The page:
Prostate cancer and death rates have plummeted worldwide, study reveals
- About one in nine men develop prostate cancer over the course of their lives
- In 1994, a blood test for the cancer was approved by the FDA
- But the test led to over-diagnosis and has fallen out of favor
- In 44 countries, prostate cancer rates have fallen since 2012
- Death rates have fallen in just 14 countries, however
Prostate cancer rates and deaths plummeted or became stable in 44 countries between 1980 and 2012, thanks to better screening, according to a new study.
About one in nine men are estimated to develop prostate cancer at some point in their lives, making it the third most common form of the disease in the US, and the second worldwide.
Prostate cancer was once hard to detect, but since a blood test for the disease was approved – in 1994, in the US – death rates have been declining in most countries.
But, importantly, the test has fallen out of favor after many doctors became concerned it led to over-diagnosis and undue fears for men.
Since that shift, diagnosis rates have stagnated or fallen in high-income countries like the US, according to new research from the American Cancer Society (ACS).
Prostate cancer is still the third most common form of the disease, but rates have fallen or stabilized in 44 countries worldwide, thanks to better screening, a new study reveals
‘Average risk, asymptomatic men ages 50 or older with a life expectancy of ten years should discuss the benefits and harms of prostate cancer screening with their healthcare provider to determine what screening is right for them,’ said lead study author Dr MaryBeth Freeman, a senior associate scientist at ACS.
The standard belief for most cancers is that the earlier they can be diagnosed the better – but that isn’t necessarily the case in prostate cancer.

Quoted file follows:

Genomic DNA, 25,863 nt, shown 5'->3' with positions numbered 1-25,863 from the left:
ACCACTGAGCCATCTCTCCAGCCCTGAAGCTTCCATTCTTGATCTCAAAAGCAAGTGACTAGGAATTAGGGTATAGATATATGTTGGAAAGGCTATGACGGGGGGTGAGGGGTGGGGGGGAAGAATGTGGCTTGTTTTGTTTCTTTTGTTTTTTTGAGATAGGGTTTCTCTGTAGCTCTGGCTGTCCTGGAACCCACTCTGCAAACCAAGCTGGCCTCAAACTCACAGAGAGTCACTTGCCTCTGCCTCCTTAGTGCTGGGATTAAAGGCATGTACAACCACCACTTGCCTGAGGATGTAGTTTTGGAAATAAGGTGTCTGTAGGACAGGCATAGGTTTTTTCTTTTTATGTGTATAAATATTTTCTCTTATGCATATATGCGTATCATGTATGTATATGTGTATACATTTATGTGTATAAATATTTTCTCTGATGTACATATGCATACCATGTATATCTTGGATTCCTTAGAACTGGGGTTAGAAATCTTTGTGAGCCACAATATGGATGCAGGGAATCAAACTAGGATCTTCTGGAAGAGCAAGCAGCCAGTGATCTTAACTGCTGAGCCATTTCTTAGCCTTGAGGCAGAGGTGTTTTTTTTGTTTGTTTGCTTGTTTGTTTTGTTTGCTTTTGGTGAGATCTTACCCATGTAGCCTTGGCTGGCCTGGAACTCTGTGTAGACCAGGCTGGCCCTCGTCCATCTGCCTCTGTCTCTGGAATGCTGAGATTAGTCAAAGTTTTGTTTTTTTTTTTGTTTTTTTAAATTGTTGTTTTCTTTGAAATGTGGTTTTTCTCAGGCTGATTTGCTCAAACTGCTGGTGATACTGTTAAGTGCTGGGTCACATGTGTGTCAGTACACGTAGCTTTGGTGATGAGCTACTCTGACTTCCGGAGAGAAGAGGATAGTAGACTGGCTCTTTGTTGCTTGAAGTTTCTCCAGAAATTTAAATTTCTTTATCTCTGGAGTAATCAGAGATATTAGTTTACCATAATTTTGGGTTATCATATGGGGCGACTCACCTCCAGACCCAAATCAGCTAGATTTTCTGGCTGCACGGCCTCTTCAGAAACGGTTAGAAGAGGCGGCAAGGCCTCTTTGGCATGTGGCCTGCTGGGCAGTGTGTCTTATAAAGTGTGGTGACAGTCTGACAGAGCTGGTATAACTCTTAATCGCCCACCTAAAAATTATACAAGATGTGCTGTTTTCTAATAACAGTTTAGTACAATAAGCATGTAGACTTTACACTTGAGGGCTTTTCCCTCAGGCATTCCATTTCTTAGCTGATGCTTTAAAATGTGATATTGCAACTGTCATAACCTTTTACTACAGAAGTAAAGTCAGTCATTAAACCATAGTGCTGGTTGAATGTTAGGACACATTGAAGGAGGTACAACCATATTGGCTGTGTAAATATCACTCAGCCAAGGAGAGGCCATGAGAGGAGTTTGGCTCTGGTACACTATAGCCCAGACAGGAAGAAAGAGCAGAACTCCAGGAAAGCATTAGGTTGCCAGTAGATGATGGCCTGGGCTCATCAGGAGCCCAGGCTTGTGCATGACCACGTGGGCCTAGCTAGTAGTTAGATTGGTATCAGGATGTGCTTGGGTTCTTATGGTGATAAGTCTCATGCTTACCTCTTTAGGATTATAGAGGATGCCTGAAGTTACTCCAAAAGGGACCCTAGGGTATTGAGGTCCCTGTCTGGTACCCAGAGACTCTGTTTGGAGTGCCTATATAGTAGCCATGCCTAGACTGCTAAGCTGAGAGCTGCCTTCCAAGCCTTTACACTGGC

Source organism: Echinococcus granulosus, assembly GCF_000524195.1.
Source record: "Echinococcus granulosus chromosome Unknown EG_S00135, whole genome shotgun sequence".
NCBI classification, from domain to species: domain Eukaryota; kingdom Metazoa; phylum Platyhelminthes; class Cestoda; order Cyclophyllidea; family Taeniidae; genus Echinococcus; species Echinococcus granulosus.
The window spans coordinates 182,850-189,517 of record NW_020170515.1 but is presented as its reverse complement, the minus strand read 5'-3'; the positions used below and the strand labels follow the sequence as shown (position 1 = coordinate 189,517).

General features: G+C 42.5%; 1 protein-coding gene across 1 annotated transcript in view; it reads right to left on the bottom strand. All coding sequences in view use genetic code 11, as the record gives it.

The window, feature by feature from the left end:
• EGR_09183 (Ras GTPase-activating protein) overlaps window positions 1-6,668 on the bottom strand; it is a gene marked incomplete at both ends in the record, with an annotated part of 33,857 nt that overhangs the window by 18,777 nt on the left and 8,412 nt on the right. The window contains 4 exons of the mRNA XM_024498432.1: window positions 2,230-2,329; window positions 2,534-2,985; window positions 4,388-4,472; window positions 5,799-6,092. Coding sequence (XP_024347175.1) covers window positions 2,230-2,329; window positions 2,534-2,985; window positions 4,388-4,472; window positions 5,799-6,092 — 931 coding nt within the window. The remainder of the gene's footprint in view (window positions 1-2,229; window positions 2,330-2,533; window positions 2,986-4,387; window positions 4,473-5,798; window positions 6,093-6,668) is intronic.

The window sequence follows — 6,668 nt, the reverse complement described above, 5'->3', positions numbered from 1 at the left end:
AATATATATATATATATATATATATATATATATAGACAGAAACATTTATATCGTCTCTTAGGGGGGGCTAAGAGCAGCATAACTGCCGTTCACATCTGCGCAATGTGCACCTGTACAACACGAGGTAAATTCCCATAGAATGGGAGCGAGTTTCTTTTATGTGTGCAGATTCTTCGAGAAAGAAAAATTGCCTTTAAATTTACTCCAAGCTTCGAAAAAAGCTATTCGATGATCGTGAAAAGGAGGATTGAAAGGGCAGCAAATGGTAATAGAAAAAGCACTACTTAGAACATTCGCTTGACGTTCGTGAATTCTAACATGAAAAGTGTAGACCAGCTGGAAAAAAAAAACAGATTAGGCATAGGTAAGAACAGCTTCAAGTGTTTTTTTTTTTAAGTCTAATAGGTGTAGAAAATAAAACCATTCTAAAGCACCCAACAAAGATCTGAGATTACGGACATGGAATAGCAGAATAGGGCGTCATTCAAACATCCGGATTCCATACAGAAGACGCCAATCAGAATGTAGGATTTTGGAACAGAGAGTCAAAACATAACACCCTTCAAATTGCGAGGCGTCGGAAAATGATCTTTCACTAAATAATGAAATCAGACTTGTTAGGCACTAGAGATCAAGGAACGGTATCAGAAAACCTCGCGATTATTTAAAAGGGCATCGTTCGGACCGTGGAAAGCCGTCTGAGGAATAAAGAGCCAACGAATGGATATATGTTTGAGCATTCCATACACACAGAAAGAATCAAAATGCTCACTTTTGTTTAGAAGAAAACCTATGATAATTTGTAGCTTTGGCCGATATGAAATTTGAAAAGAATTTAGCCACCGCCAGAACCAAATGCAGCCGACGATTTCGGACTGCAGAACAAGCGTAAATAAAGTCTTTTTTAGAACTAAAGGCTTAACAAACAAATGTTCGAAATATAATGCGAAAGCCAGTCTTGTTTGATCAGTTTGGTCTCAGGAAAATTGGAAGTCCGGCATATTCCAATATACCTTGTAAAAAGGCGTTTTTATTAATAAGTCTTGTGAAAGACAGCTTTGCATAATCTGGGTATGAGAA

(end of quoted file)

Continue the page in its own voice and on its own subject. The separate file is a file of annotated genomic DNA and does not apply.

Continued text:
Although one in nine men are estimated to develop the disease at some point in their lives, prostate cancer is slow growing, and typically doesn’t strike until after age 60.
The blood test identifies a substance in the blood, called PSA (prostate-specific antigen) in the blood, that is seen at high levels in men with prostate cancer.
It quickly became popular in countries like the US, where it is used alongside rectal exams, to diagnose the disease.
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But public health officials at the US Preventive Services Task Force (USPSTF) never actually recommended the blood test.
In fact, in 2009, a pair of studies from the US and Europe found that it only led marginally better survival rates in Europe, and provided no statistically measurable benefit in the US.
Moreover, doctors ended up treating patients that had small, benign tumors that wouldn’t have been fatal to the patients, many many men underwent unnecessary radiation therapy and/or surgery.
So the USPSTF advised doctors to rein in testing.
Instead of performing the test as a matter of course, health officials now recommend that doctors explain the benefits and risks to patients and let men decide for themselves if they want to undergo the blood test, or stick to rectal examination.
Striking the right balance between under-testing and overdiagnosis is an ongoing challenge for doctors.
The new study, presented at the American found that rates of prostate cancer have fallen in 44 countries. The US has seen the largest decrease, and cancer rates have stabilized in 33 countries.
But death rates have only fallen in 14 countries, though they’ve become stable in 54 countries, suggesting gaps in approaches from country to country, and between how effective diagnoses and treatments are, respectively.
‘The decreasing or stabilizing incidence rates in many high-income countries, including the United States, was not a surprise given the recent drop in enthusiasm about PSA testing over concerns of over-diagnosis,’ said Dr Freeman.
‘Further research is needed to identify the causes of prostate cancer, to develop more specific early detection methods and to find new treatments.’
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